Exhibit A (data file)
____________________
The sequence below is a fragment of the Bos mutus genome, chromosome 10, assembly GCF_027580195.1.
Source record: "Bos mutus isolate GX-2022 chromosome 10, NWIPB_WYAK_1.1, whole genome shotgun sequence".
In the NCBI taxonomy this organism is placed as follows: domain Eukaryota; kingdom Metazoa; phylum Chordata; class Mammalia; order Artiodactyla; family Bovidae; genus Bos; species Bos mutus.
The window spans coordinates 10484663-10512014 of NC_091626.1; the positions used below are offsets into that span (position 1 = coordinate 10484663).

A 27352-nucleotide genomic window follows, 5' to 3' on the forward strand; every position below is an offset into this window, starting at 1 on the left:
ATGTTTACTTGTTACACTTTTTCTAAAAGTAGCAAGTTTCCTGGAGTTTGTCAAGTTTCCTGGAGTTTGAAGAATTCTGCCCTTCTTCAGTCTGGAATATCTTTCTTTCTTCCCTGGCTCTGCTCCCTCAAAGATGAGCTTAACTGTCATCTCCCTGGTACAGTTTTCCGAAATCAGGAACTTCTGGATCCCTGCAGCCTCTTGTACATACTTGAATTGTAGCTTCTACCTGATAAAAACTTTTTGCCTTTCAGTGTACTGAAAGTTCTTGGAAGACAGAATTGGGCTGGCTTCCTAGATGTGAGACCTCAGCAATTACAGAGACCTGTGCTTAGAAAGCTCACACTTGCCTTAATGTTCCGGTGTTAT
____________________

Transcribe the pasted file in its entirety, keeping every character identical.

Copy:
The sequence below is a fragment of the Bos mutus genome, chromosome 10, assembly GCF_027580195.1.
Source record: "Bos mutus isolate GX-2022 chromosome 10, NWIPB_WYAK_1.1, whole genome shotgun sequence".
In the NCBI taxonomy this organism is placed as follows: domain Eukaryota; kingdom Metazoa; phylum Chordata; class Mammalia; order Artiodactyla; family Bovidae; genus Bos; species Bos mutus.
The window spans coordinates 10484663-10512014 of NC_091626.1; the positions used below are offsets into that span (position 1 = coordinate 10484663).

A 27352-nucleotide genomic window follows, 5' to 3' on the forward strand; every position below is an offset into this window, starting at 1 on the left:
ATGTTTACTTGTTACACTTTTTCTAAAAGTAGCAAGTTTCCTGGAGTTTGTCAAGTTTCCTGGAGTTTGAAGAATTCTGCCCTTCTTCAGTCTGGAATATCTTTCTTTCTTCCCTGGCTCTGCTCCCTCAAAGATGAGCTTAACTGTCATCTCCCTGGTACAGTTTTCCGAAATCAGGAACTTCTGGATCCCTGCAGCCTCTTGTACATACTTGAATTGTAGCTTCTACCTGATAAAAACTTTTTGCCTTTCAGTGTACTGAAAGTTCTTGGAAGACAGAATTGGGCTGGCTTCCTAGATGTGAGACCTCAGCAATTACAGAGACCTGTGCTTAGAAAGCTCACACTTGCCTTAATGTTCCGGTGTTAT